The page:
The call of God on a person’s life is an invitation to follow Him to salvation, to a deeper relationship with him, to church membership, or to vocational ministry. Because I believe that God is always calling people, I am unapologetic about boldly giving invitations at the conclusions of my sermons. I want to share with you some principles to giving a good invitation. 

Sometimes invitations are given a bad reputation because they have been misused, they are manipulative, or preachers are just flat-out bad at giving them. Therefore, I want to encourage you—in your preaching don’t misuse, manipulate, or give bad invitations.  

Additionally, do not let the bad reputation of invitations keep you from offering people the opportunity to respond to the call of God on their lives. Here are a few principles I use in giving invitations: be clear, be concise, be confident, and be compelling. 

After you have delivered a Word from God based soundly on Scripture it is appropriate to conclude the sermon with an invitation to people to follow God. There are dozens of useful methods of invitations from response cards to altar calls and everything in between. These principles apply to every method of invitation. 

Be Clear 

When giving an invitation, it is important to be immensely clear. Be clear in what you are asking a person to respond to (the Gospel) and how you are asking a person to respond (the method of invitation). In 1 Corinthians 15, Paul wrote to the church at Corinth to bring clarity to the Gospel message: “I want to make clear for you, brothers and sisters, the gospel I preached to you…by which you are being saved.” The invitation is the preacher’s opportunity to reemphasize the Gospel in the clearest manner possible. 

The invitation is an opportunity for a preacher to communicate to those under conviction how they might make their response to God known. Preachers should aim to clearly explain the steps a person must take to make a decision for the Lord and the steps a person must take to make that decision known for follow-up. When I extend invitations, I often use if – then – so statements. “If today you made the decision to trust Jesus as your Lord, then when the music starts walk down here and meet me at the front so I can celebrate your decision.” 

A few years ago, I was working in the “decision room” for an outreach ministry. People would come through the room in groups after viewing a Gospel presentation and my role was to extend an invitation for people to trust Jesus. There was a boy in there whose family helped organize the outreach. He stayed in the room with me all night and watched at least a dozen groups come through. He heard me offer the same invitation each time, “If tonight you made the decision to put your faith in Jesus, then at the conclusion of this prayer look up at me so I can connect you to a decision team member who would love to talk to you about your new relationship with Jesus.” The last couple times, this boy looked up at me and then scanned the room. I was convinced he just wanted to see what God was doing as others in the room responded. As I asked each person who looked at me if they had made the decision to trust Jesus, I passed over this boy in two back-to-back sessions. At the end of the night, he went up to his family and said, “I kept looking at Ryan, but he didn’t see me…I want to put my faith in Jesus.” I’m glad God worked despite my mistake. I had clearly instructed this kid what to do and in faith he was trying his best to communicate his decision to me. Don’t be surprised when people follow clear instructions to trust Jesus.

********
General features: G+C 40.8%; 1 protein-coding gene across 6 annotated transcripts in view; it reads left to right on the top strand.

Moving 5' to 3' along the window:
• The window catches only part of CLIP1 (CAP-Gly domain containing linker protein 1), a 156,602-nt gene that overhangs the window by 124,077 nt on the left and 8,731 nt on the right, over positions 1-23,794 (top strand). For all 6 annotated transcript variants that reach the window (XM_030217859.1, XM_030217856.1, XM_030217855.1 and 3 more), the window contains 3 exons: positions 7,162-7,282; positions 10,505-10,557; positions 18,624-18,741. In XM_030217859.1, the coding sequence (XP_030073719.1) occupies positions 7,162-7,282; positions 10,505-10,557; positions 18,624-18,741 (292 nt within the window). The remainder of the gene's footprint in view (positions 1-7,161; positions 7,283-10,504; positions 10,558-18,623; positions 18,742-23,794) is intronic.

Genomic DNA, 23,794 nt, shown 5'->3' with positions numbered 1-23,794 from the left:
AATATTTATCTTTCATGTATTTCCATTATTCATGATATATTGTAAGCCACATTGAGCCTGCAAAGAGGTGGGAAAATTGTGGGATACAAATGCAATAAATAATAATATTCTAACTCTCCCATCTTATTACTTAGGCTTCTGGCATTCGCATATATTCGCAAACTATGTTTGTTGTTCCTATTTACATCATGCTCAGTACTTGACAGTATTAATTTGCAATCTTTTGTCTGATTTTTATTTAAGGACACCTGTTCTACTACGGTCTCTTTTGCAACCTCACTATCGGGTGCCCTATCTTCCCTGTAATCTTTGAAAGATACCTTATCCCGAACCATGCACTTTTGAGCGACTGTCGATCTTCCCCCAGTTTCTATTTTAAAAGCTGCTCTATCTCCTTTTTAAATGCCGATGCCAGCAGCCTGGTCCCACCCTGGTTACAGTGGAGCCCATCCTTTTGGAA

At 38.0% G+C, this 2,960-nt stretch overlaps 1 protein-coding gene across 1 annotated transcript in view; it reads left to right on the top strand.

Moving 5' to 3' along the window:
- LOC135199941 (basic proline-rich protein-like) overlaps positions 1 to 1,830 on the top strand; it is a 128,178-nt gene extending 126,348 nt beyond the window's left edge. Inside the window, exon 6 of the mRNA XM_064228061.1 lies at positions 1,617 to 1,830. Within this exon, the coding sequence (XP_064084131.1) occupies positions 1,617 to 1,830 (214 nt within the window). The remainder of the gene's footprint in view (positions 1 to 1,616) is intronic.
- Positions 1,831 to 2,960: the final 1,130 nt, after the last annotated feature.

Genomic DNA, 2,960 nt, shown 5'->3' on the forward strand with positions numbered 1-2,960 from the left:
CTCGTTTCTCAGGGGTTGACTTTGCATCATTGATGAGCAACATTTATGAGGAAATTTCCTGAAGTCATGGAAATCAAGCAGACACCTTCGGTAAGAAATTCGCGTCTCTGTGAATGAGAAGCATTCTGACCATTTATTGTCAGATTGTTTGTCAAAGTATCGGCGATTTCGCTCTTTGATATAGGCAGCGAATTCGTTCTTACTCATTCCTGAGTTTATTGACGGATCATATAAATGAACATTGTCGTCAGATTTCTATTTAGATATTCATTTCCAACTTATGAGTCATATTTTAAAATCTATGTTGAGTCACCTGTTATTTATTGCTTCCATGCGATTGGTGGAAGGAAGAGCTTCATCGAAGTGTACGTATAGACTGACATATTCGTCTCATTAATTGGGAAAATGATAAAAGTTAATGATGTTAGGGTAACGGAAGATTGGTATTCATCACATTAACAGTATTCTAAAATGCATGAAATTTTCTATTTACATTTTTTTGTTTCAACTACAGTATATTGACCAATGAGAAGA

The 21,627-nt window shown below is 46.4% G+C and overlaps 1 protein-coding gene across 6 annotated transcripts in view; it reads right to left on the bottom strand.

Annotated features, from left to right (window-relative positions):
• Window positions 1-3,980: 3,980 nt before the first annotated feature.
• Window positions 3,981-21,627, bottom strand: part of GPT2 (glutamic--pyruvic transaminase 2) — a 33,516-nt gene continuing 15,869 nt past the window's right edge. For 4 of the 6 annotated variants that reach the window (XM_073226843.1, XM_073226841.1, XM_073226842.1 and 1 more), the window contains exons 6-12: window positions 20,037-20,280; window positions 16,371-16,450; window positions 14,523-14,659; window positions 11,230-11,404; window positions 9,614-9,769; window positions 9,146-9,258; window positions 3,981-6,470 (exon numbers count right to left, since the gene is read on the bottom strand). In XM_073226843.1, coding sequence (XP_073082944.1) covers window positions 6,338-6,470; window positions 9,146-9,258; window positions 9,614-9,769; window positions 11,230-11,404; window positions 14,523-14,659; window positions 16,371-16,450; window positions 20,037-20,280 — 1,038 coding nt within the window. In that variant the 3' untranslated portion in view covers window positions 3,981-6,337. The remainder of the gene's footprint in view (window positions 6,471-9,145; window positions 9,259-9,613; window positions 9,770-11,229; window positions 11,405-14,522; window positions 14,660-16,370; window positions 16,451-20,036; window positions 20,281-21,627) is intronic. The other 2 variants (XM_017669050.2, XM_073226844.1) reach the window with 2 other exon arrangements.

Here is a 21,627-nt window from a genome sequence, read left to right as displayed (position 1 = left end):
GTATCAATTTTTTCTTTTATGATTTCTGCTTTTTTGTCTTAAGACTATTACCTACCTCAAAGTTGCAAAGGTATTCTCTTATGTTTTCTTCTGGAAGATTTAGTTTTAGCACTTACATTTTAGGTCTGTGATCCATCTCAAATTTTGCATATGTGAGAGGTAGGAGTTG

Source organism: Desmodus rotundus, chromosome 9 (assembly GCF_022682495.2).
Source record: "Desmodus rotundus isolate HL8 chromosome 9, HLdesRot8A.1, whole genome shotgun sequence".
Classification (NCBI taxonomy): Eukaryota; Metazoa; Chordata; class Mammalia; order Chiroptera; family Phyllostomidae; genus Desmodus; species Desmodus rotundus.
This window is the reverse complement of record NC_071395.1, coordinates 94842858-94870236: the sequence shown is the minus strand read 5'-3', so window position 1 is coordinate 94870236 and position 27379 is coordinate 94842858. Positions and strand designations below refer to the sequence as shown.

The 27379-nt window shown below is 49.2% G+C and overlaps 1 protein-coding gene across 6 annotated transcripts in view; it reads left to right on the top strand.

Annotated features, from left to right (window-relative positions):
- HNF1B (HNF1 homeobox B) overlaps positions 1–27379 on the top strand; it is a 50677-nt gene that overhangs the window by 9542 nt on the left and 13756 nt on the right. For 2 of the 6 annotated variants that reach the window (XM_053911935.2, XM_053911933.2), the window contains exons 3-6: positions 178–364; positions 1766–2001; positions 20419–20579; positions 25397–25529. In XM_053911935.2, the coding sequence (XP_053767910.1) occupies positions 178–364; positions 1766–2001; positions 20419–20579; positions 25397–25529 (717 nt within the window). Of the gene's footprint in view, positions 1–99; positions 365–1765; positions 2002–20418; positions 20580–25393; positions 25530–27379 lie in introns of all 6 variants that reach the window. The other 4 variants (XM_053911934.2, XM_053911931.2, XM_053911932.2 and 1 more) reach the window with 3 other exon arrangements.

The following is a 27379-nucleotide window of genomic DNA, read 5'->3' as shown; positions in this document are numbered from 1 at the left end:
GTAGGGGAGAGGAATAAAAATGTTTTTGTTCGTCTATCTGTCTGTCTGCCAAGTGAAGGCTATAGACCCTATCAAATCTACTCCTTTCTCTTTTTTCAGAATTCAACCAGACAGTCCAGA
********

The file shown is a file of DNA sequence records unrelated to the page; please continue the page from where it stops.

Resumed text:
Be Concise 

By the time of the invitation, you have already preached a full message. Throughout the message, tell people they will have an opportunity to respond at the end. The invitation is not a time to rehash your entire sermon, it is a time to plea for people to respond to God, to direct them to follow the prompting that God laid on their heart throughout the message. In your invitation, be as concise as possible while offering clear and compelling instructions for response. If your invitation is too brief, it has probably not been clear. If your invitation is too long, you probably preached a bad sermon and are trying to make up for it at the end. 

Be Confident 

There is no room for ego in an invitation. A preacher does not extend an invitation with any confidence in his own ability to elicit any response from people to God. However, a preacher who has preached a sermon from the Word of God can stand before an audience and give a confident invitation knowing a few things. First, God desires for people to respond to his work in their lives. Second, God’s Word is a seed sown that produces fruit in God’s timing. Third, people are not responding to you they are responding to God.  

Be Compelling 

When a person responds to God, it changes their life, their family, and their eternity. A preacher should do everything within his God-given power to compel people to respond to God. During the moment of invitation preachers have a God-given privilege that no other member of the church has. All are responsible for evangelism, discipleship, and teaching but no other member of the church has the incredible opportunity to extend a plea for people to respond to God just moments after having heard the proclamation of God’s Word like the preacher does. Extend an invitation with conviction, with compassion, and with consequence. Compel the people to respond to God. 

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3 Responses

  1. Great word, Ryan. Spot on. Glad to see the next Generation return to this biblical practice.

  2. Man. That great stuff. You have been a great student of real preaching. Thanks for sharing.

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